By default, Spring Boot shows a white-label error page if it encounters an error during the execution. However, you can easily create your own custom error page and configure the Spring Boot application to display it.

In this short article, you'll learn how to disable the default white-label error page and display a customized error page in a Spring Boot & Thymeleaf web application.

If you need more information on using Thymeleaf with Spring Boot, read this guide.

Disabling White-label Error Page

To completely disable the default white-label error page, just add the following property to the file:


The above property will disable the white-label error page shown by the Spring Boot application. Instead, the default error page from the underlying application server (like Tomcat) will be displayed.

Another way to disable the white-label error page is by excluding the ErrorMvcAutoConfiguration bean by either adding the following property to the file:


Or the following annotation to the main application class:

@SpringBootApplication(exclude = {ErrorMvcAutoConfiguration.class})
public class Application {
    // ...

Displaying Custom Error Page

To display a custom error page in a Spring Boot and Thymeleaf application, just create a new Thymeleaf template called error.html inside the src/main/resources/templates/ folder. Spring Boot default BasicErrorController will automatically pick up this template and display it to the user whenever there is an error or exception.

Here is an example of a generic error.html page:

<!DOCTYPE html>
<html lang="en" xmlns:th="">
    <meta charset="UTF-8">
    <title>Page Not Found</title>
<h1>There's no page here!</h1>
    We're sorry, the page you are looking for does not exist!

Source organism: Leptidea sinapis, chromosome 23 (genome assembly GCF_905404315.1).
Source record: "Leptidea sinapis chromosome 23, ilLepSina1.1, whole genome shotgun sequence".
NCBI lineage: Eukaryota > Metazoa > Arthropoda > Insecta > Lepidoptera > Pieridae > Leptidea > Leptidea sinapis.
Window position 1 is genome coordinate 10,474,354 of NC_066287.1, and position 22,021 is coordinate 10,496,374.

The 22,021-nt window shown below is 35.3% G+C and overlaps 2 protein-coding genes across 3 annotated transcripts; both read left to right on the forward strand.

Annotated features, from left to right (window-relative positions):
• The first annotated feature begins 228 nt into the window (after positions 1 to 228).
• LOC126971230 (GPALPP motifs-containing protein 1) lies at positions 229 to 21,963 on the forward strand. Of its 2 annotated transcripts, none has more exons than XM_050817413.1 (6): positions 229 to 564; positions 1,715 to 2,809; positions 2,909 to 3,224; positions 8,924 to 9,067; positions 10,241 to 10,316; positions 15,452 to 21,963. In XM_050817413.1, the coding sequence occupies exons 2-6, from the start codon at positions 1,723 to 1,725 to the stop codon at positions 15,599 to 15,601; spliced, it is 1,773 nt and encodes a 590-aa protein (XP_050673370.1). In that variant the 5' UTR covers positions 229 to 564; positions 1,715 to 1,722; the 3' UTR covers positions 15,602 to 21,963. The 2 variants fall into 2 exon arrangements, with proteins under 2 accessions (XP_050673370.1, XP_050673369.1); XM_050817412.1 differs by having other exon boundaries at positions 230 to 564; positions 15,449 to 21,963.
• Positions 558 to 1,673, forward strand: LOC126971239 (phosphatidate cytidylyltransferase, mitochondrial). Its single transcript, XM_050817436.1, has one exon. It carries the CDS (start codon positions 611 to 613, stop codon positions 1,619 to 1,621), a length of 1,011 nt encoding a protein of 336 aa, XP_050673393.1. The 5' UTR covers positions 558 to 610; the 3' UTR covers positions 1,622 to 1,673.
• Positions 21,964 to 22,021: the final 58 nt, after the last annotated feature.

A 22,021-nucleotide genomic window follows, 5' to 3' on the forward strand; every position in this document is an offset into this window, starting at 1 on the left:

Go back to <a href="/">home page</a>.

This is all you need to do to display a custom error page. After adding some Bootstrap 4 styling, you'll have a much nicer error page ready to serve the users:

Spring Boot Custom Error Page

You can be even more specific by putting the corresponding error page for each status code (such as 404.html in case of a 404 error) inside the src/main/resources/templates/error/ directory.

Spring Boot will look for specific error pages (404.html or 500.html) before displaying the generic error.html page whenever your application encounters an error or exception.

Custom Error Controller

The above error page templates are enough for most of the applications. But, sometimes, you want more control over how the error should be handled and a message displayed to the user. A notable example is sending the error log to a 3rd-party application or storing it in the database for later review.

To achieve this, you need to create a custom error controller that implements the ErrorController interface and overrides its getErrorPath() method to return the path of the custom error page, as shown in the following example:

public class MyErrorController implements ErrorController {

    public String handleError(HttpServletRequest request) {
        // get error status
        Object status = request.getAttribute(RequestDispatcher.ERROR_STATUS_CODE);

        // TODO: log error details here

        if (status != null) {
            int statusCode = Integer.parseInt(status.toString());

            // display specific error page
            if (statusCode == HttpStatus.NOT_FOUND.value()) {
                return "404";
            } else if (statusCode == HttpStatus.INTERNAL_SERVER_ERROR.value()) {
                return "500";
            } else if (statusCode == HttpStatus.FORBIDDEN.value()) {
                return "403";

        // display generic error
        return "error";

As you can see above, we have created a custom error controller that handles error requests on the /error endpoint. It tries to find the HTTP status code and returns a corresponding error page if found. Otherwise, it just displays the generic error page.


That's all for creating and displaying a custom error page in a Spring Boot and Thymeleaf web application. In the first part of this tutorial, we looked at different ways to disable the default white-label error page in Spring Boot.

In the latter half of this tutorial, we discussed multiple ways to handle the Spring Boot application errors and exceptions. For simple use cases, it is enough to create corresponding error page templates inside the templates directory and let the default BasicErrorController does the rest of the work.

For more sophisticated scenarios where you want to track errors, you may want to create a custom error control and run your own custom logic when an error occurs.

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